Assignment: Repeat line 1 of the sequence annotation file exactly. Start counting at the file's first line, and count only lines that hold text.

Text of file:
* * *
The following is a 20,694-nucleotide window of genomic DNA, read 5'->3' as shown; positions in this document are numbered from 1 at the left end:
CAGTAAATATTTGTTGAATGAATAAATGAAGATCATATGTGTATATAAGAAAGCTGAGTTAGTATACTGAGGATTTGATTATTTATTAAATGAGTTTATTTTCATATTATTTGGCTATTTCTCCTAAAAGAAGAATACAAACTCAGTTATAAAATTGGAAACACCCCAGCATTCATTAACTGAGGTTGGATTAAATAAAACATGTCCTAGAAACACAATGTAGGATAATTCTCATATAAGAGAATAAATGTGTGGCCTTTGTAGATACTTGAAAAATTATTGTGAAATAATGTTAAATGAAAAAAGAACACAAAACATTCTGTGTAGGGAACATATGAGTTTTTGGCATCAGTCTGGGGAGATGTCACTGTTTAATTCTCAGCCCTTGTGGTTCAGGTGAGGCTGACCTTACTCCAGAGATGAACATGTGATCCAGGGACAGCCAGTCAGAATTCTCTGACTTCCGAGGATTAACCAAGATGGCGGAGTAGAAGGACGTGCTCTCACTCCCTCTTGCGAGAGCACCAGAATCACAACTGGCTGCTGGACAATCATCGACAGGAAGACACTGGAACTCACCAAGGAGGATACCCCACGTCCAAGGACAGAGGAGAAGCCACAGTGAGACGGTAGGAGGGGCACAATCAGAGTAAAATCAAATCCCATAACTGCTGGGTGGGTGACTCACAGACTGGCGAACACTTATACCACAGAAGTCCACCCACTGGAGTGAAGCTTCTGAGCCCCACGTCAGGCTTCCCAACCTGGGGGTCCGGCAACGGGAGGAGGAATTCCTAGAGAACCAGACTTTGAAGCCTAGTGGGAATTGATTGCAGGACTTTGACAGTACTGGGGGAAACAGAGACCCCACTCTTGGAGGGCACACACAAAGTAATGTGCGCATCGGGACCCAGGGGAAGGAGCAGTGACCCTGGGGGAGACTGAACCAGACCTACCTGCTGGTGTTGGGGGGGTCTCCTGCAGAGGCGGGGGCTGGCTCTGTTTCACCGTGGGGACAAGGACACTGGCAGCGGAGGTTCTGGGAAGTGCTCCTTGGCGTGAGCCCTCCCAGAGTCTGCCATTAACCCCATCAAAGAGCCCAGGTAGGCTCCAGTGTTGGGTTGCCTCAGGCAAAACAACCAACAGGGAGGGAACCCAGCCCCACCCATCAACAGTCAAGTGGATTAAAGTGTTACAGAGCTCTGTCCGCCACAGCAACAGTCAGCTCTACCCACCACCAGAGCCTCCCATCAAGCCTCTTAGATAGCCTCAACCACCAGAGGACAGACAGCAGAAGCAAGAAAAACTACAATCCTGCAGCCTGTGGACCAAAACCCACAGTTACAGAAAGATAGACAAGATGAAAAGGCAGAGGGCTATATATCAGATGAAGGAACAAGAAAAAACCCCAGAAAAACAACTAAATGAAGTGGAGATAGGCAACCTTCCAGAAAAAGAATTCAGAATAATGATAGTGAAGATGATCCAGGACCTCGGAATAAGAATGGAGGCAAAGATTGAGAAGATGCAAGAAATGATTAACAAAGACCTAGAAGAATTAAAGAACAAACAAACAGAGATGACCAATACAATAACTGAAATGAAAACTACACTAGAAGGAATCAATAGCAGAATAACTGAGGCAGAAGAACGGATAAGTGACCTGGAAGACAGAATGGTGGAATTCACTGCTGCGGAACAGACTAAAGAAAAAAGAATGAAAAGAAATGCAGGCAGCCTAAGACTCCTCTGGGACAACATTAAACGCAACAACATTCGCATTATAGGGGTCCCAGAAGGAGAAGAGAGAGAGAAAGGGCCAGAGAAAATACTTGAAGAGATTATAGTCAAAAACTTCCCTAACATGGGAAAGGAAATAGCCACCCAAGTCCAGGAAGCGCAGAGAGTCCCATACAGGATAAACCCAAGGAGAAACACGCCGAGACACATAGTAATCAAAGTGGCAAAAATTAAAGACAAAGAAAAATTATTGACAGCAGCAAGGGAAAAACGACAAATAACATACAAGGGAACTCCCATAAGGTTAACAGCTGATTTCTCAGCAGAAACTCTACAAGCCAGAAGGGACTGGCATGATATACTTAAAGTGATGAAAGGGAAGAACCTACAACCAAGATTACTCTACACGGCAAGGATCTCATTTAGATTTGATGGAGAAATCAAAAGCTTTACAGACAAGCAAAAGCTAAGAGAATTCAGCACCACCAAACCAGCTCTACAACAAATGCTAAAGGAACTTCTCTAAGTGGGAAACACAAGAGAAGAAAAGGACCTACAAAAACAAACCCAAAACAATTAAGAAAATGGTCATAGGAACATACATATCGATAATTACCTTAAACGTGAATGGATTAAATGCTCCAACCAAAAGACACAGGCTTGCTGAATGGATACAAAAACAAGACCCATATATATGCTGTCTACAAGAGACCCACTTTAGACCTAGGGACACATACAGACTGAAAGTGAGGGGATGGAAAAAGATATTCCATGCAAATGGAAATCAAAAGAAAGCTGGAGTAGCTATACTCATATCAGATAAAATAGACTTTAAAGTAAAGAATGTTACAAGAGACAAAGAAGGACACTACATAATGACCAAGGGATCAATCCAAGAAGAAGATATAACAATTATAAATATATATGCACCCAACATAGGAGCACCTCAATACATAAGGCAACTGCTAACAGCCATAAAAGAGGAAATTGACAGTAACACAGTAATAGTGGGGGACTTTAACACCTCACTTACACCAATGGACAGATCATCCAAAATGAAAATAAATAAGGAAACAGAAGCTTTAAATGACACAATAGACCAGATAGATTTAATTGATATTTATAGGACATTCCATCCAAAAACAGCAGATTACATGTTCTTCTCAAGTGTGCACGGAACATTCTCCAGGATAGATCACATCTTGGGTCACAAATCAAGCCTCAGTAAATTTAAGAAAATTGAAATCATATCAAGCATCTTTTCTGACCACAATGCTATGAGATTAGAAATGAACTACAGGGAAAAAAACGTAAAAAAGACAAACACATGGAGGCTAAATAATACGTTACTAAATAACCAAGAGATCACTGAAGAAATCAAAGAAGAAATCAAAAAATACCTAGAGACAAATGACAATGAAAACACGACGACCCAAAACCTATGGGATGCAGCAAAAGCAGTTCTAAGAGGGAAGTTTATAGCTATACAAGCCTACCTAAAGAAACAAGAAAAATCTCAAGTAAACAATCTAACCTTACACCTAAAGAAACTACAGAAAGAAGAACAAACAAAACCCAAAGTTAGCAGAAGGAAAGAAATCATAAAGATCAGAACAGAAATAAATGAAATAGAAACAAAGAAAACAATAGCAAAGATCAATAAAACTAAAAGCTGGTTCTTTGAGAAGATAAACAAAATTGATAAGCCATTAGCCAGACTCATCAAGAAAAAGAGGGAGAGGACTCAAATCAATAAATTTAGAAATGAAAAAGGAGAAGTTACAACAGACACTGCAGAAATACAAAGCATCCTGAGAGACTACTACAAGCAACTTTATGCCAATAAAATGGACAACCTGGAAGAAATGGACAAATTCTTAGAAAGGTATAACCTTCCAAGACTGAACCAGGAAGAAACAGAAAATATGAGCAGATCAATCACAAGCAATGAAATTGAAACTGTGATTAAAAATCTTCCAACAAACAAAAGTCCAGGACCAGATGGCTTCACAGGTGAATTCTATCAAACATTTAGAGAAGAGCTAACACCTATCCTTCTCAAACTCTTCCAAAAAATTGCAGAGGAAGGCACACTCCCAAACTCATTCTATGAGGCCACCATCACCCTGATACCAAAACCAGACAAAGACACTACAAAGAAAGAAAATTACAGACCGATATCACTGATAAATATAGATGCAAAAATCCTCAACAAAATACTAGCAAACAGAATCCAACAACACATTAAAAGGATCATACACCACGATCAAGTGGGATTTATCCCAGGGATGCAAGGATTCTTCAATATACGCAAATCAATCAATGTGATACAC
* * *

The following is a 20,694-nucleotide window of genomic DNA, read 5'->3' as shown; positions in this document are numbered from 1 at the left end: